Wolfgang Kleinwächter is Professor Emeritus, University of Aarhus, member of the Global Commission on Stability in Cyberspace, former member of the ICANN Board (2013–2015) and former Special Ambassador for the Net Mundial Initiative (2014–2016).
The IGF: the ‘talking shop’ we need for sustainable Internet governance in the age of cyber-interdependence
It was the 2005 Tunis Agenda which foresaw a mandate for the Internet Governance Forum (IGF). Governments recognized in the World Summit on the Information Society (WSIS) process that the Internet is a big international issue. But until then they were unable to agree how to “govern“ it. China wanted a new intergovernmental body. The US supported private sector leadership. The Working Group on Internet Governance (WGIG), established in 2003 by UN Secretary General Kofi Annan with the mandate to bridge the controversy, proposed a multistakeholder approach. All stakeholders should participate in their respective roles in Internet-related policy development and decision making. But no consensus could be reached.
In Tunis, the risk was high for a failure of the whole summit. Nobody wanted a collapse. Insofar it was not a surprise that governments were looking for a “low-hanging fruit“ to make the summit a “success“. The establishment of the IGF was this “fruit“.
The WGIG’s argument for the creation of such a discussion platform was simple: Internet issues are very complex and have technical, political, economic and social dimensions. Before decisions are made, there is a need for a broad discussion to understand this complexity and to recognize the perspectives and arguments of all involved and affected groups: national governments, the private sector (which manages 90 per cent of the Internet applications and services), the technical community (which develops Internet standards and protocols) and the civil society with its billions of Internet users.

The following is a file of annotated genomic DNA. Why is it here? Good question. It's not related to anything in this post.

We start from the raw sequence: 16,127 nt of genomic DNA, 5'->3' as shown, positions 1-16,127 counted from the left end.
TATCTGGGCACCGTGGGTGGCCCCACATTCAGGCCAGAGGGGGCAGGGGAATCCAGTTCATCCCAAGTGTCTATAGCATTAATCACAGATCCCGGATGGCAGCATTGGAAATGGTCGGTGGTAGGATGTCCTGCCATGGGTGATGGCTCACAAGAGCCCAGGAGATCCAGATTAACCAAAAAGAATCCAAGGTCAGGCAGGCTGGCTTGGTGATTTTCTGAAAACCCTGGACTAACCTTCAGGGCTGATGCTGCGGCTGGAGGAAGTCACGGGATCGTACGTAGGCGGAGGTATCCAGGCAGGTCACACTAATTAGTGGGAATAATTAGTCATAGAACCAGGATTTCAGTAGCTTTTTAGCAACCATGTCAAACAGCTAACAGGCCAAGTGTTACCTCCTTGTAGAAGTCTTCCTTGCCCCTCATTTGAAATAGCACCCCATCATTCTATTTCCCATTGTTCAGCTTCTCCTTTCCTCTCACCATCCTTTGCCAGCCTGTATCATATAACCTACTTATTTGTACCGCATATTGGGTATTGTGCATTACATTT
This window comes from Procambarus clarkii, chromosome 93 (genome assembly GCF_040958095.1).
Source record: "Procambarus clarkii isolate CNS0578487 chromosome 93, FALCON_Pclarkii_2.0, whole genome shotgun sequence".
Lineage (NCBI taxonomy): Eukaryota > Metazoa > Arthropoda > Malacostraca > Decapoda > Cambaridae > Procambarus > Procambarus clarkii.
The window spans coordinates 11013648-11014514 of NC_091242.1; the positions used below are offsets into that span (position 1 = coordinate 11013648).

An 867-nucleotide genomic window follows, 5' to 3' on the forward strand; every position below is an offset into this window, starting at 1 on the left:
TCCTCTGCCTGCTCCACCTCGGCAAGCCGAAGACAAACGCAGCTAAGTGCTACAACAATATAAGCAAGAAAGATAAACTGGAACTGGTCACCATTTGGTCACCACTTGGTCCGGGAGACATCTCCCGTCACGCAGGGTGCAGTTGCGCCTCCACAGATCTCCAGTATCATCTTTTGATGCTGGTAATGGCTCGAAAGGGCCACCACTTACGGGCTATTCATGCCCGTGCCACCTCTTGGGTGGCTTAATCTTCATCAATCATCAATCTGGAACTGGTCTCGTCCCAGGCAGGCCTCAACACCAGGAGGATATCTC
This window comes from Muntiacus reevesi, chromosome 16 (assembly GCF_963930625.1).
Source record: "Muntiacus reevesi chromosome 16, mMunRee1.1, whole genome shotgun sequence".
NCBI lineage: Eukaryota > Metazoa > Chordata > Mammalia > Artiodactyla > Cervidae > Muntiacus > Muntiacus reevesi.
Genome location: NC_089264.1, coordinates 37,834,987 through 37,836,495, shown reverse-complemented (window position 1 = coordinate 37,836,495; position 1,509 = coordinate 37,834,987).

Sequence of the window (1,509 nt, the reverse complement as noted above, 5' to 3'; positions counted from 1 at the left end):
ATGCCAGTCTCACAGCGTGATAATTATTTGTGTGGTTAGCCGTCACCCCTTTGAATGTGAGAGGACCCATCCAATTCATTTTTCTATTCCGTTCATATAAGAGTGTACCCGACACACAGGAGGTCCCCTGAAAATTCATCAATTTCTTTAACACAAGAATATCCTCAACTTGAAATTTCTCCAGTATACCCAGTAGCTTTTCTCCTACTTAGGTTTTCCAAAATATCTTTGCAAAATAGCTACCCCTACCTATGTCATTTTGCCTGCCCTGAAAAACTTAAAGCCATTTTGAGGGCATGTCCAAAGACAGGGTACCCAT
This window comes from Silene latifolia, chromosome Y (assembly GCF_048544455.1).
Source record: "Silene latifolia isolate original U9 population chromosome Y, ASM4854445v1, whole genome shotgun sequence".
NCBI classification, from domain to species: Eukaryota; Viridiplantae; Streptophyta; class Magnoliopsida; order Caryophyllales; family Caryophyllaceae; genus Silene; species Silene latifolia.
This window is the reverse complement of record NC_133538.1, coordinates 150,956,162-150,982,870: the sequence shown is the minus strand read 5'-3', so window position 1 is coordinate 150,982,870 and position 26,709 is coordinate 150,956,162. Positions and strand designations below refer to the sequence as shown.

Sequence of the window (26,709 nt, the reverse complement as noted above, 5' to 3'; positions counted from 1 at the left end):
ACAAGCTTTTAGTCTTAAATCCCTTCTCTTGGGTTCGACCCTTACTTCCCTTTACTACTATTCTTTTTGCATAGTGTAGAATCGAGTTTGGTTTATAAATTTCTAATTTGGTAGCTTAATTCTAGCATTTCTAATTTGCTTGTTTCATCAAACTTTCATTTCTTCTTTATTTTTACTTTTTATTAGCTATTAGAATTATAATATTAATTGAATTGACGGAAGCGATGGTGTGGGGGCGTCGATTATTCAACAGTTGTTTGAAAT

Because governments could not agree on giving a new institution Internet-related decision making capacity, they designed the IGF for “discussion only“. The fear was that an IGF with a decision-making mandate would turn the platform into a new intergovernmental battlefield. It would block any neutral debates, based on fact and figures. The hope was that a discussion-only platform would open minds and mouths and stimulate a free dialogue among all stakeholders. The knowledge and the wisdom produced in the discussion at the IGF should enable decision-makers to find solutions for Internet-related problems. But decisions should not be made inside the IGF. They should be made by organizations with a mandate to negotiate and decide outside the IGF.
This approach was pragmatic. Indeed, in its 14 years the IGF has evolved into the big annual marketplace for information and ideas around Internet-related technical and political issues. Regardless of the hundreds of Internet conferences which take place every year, there is no other venue where stakeholders on a high level and equal footing from around the globe can have such intense cross-constituency and interdisciplinary conversations. The IGF is a source of inspiration for the way forward into the still unchartered territory of cyberspace.